Hajin Covid-19 death another indication of possible community spread: DAK

Srinagar: Doctors Association Kashmir (DAK) on Wednesday said that with no history of travel or contact in Kashmir’s third Covid- 19 death, this could be another indication of community spread of the novel Coronavirus in the valley. “This may be another case to have contracted the infection from community exposure,” said DAK President Dr Nisar ul Hassan in a statement. “The deceased, 52 years old male, known diabetic from Hajin area of district Bandipora had developed respiratory symptoms few days back and was admitted in SMHS hospital on Monday with pneumonia where he deteriorated and died the same day due to respiratory failure.

His test results came positive for COVID-19 after his death,” he said. Dr Nisar said he had no history of travel or contact with any positive case of the virus. He said we had earlier instances of cases where the source of infection was unknown “One week back, an elderly male from Tangmarg area of district Baramulla died of coronavirus in Chest Disease hospital and his source of infection could not be traced,” Dr Nisar said. “Few days back, we had another young male from Nishat, Srinagar who had contracted the virus through an unknown source,” he added. Dr Nisar said these cases are significant as they mean that the infection is spreading untraced in the community. “When the source of transmission for cases is not traceable it is called community transmission,” he said.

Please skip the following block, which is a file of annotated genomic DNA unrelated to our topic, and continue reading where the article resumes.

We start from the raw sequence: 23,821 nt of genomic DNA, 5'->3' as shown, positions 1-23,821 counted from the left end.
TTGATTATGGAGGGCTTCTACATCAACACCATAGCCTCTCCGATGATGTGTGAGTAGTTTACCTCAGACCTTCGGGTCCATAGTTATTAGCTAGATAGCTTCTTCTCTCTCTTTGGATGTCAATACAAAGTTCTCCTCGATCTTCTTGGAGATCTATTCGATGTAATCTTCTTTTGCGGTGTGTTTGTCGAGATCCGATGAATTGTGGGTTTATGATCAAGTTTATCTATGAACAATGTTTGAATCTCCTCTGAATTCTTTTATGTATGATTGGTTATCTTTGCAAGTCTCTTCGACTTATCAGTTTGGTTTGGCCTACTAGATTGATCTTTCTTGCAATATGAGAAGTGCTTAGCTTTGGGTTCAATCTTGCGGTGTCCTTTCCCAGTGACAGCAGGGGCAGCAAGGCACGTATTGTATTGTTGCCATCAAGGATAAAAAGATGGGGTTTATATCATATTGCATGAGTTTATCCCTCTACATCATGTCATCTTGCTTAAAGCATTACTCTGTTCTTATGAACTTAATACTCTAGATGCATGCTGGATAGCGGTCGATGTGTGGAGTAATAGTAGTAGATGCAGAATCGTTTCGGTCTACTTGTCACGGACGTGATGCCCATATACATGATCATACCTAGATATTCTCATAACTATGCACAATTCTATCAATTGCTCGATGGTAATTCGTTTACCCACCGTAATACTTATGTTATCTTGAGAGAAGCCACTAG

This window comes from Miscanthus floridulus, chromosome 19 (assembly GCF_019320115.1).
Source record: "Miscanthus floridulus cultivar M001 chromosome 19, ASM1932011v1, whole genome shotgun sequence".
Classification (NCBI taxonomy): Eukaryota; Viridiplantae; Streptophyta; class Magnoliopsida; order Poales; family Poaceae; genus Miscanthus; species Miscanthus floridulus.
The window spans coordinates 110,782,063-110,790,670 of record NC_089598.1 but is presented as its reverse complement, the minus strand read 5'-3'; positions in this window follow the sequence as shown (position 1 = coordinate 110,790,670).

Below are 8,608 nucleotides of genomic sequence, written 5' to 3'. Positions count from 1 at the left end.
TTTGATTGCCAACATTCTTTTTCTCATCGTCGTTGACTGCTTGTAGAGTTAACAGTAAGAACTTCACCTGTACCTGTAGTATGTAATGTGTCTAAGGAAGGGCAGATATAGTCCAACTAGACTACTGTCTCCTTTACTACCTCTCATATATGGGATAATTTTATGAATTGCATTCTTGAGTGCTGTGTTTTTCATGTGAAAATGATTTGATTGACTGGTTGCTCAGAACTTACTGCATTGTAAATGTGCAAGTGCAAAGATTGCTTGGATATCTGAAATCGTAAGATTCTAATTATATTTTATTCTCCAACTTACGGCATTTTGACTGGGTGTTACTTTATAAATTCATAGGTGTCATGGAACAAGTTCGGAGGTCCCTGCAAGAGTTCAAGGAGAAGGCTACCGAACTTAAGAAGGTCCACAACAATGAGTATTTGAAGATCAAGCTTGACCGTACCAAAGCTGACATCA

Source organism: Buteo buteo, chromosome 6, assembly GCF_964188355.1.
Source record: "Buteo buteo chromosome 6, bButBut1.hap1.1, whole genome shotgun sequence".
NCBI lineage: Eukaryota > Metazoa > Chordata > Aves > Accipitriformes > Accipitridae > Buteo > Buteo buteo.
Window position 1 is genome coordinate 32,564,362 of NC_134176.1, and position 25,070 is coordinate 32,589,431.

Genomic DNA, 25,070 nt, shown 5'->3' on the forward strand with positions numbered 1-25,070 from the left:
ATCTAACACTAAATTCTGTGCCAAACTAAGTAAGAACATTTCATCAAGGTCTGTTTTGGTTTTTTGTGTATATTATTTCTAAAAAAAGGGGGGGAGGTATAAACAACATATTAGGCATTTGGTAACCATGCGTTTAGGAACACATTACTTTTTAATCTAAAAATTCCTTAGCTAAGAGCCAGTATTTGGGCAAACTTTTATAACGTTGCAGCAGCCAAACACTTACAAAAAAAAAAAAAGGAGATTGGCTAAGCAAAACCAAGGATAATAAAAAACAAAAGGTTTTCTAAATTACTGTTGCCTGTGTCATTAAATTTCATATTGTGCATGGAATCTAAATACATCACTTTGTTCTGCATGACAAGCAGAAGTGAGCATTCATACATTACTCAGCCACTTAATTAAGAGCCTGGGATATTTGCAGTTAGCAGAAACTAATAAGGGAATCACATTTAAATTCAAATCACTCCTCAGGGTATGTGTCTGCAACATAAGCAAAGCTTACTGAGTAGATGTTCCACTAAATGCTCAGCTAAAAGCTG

Dr Nisar said there may be many more cases than just few that have been confirmed. “To pick them up we need to expand testing. If we don’t expand testing, how can we say there is no community spread,” he said, adding “we need to shift our focus from a predominantly target testing to community testing.” “Mass testing is important as that would determine the actual burden of community transmission and would allow us to implement informed containment strategies. “With the availability of rapid tests, health authorities in Kashmir should conduct mass testing of hotspots and random sampling of other areas to know the actual magnitude of the problem,” said Dr Nisar.

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